As the pandemic continues raging, the recovery in international long-haul travel could still be laying far away.
Many countries have closed their international borders, and many impose lots of restrictions that makes travel almost impossible. Airlines currently do not need an extensive fleet of wide-body aircraft to carry passengers across oceans and continents. In fact, the majority of the airlines have temporarily parked their biggest planes in the desert, others are making more drastic long-term plans.
The latest fleet downsizing action comes from the national carrier of Thailand, which just announced a major fleet restructuring, according to a report by local newspaper The Nation.
Thai Airways will retire all its Airbus A380s and A330s, as well as its iconic B747s, leaving in operation a more modern, widebody, fuel-efficient jets such as the Airbus A350 and Boeing 787, beside the older B777 which in terms of fuel efficiency are better than the B747 and A330 and which are currently listed for sale.
If I have made the count correctly on the Thai Airways fleet page website, the fleet downsizing will consist in retiring a whooping 28 aircrafts out of the 80 widebody fleet.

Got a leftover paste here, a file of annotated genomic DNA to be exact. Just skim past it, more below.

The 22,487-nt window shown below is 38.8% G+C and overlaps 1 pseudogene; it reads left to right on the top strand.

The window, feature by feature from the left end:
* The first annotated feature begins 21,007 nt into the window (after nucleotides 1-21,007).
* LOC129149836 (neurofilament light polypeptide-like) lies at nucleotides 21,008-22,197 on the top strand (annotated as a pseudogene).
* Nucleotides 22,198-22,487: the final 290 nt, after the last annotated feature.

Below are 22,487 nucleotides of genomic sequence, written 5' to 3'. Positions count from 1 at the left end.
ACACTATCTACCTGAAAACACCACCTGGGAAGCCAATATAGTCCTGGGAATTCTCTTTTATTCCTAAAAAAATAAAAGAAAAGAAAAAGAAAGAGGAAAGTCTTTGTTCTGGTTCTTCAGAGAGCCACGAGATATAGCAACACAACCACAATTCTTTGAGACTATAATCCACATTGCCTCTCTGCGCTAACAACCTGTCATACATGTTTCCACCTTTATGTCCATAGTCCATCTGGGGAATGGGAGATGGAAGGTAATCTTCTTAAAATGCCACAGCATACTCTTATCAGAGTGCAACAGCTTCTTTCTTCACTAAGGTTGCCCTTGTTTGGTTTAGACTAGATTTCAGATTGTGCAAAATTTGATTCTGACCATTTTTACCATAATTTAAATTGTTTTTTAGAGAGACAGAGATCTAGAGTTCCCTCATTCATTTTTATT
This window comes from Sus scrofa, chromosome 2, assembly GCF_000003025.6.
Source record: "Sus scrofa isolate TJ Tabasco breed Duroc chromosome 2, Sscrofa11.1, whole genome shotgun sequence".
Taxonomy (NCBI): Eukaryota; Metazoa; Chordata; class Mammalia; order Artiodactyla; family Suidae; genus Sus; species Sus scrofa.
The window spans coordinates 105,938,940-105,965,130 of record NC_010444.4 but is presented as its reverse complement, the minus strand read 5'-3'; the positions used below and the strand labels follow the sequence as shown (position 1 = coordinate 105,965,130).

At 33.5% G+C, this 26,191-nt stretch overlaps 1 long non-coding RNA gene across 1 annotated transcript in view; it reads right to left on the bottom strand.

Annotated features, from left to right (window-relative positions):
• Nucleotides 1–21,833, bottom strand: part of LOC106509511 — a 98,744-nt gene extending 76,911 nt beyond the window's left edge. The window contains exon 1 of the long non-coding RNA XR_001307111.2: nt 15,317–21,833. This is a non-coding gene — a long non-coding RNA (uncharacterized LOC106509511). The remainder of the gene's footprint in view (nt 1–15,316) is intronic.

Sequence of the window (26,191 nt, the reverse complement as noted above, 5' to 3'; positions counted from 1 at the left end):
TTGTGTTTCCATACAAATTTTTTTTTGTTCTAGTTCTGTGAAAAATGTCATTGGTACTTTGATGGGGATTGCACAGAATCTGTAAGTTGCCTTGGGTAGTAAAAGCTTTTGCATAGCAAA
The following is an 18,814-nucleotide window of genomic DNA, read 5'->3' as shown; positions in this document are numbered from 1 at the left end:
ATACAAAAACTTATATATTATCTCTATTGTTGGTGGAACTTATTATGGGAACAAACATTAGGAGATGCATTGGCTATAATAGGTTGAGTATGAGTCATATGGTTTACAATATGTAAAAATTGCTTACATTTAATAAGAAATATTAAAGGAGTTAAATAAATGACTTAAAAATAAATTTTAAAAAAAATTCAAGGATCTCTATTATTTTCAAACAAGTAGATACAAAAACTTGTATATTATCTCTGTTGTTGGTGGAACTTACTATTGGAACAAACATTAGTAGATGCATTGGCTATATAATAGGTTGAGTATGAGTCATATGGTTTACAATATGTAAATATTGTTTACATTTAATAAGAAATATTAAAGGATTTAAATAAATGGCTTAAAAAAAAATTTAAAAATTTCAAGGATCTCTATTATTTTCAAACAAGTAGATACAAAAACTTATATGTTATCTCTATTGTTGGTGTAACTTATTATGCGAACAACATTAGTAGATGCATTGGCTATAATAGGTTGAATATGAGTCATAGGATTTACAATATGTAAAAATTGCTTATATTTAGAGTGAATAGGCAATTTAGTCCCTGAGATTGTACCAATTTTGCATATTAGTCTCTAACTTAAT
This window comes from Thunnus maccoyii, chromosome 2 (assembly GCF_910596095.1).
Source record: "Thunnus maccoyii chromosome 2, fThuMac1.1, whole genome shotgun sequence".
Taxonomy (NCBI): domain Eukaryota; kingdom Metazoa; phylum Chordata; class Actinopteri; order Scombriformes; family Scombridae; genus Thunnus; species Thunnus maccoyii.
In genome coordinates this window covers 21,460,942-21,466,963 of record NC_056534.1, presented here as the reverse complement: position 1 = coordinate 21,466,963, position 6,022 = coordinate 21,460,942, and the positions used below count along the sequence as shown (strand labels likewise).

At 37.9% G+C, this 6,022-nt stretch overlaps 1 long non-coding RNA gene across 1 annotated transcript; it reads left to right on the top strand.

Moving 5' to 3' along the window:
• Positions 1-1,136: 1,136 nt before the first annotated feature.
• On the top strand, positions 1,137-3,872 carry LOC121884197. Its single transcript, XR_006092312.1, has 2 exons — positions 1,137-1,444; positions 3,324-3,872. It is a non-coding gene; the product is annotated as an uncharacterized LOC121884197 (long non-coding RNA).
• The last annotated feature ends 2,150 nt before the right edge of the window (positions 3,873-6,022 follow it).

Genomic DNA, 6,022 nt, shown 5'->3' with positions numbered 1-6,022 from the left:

Before the pandemic, Thai had one of the most varied long-haul fleets in the sky, with a dash of the most popular Airbus and Boeing jets. A bit too varied in my opinion, which is not financially healthy long-term. Once the fleet restructures takes place a more streamlined fleet, will be less of a financial concern.
Thai is not the only airline reducing its fleet due to the pandemic. Last year, below is a list of major airlines that have permanently retired part of their fleet.
- Air Canada 79 planes B767s, Airbus A319s, and Embraer 190s.
- Air France 15 planes A380’s
- American Airlines just over 100 various wide and narrow-body planes
- Austrian Airlines 28 Planes wide and narrow body.
- British Airways 67 planes including 57 B747 and 5 B777-200
- Delta Air Lines 188 Planes including MD88, MD90, and B777.
- KLM 25 planes, all B747.
- Lufthansa 35 Planes including A340-600, A380, and B747.
- Singapore Airlines 46 Planes all B777-200ER.
- Virgin Atlantic 32 Planes, including 19 A340 and 13 B747
- Emirates may speed up the retirement of 46 of the airline’s 115-strong fleet of A380s. No concrete timeline has been provided yet.
- Qantas has constantly faced rumours that it will retire its A380 fleet at some point.
- Qatar Airways may also speed up the retirement of its A380s.
- United Airlines may follow American’s lead and retire its 767s and 757s.
The retirement of aircraft will push airlines to focus on more fuel-efficient widebody aircraft which no doubt will be the future of the aviation industry.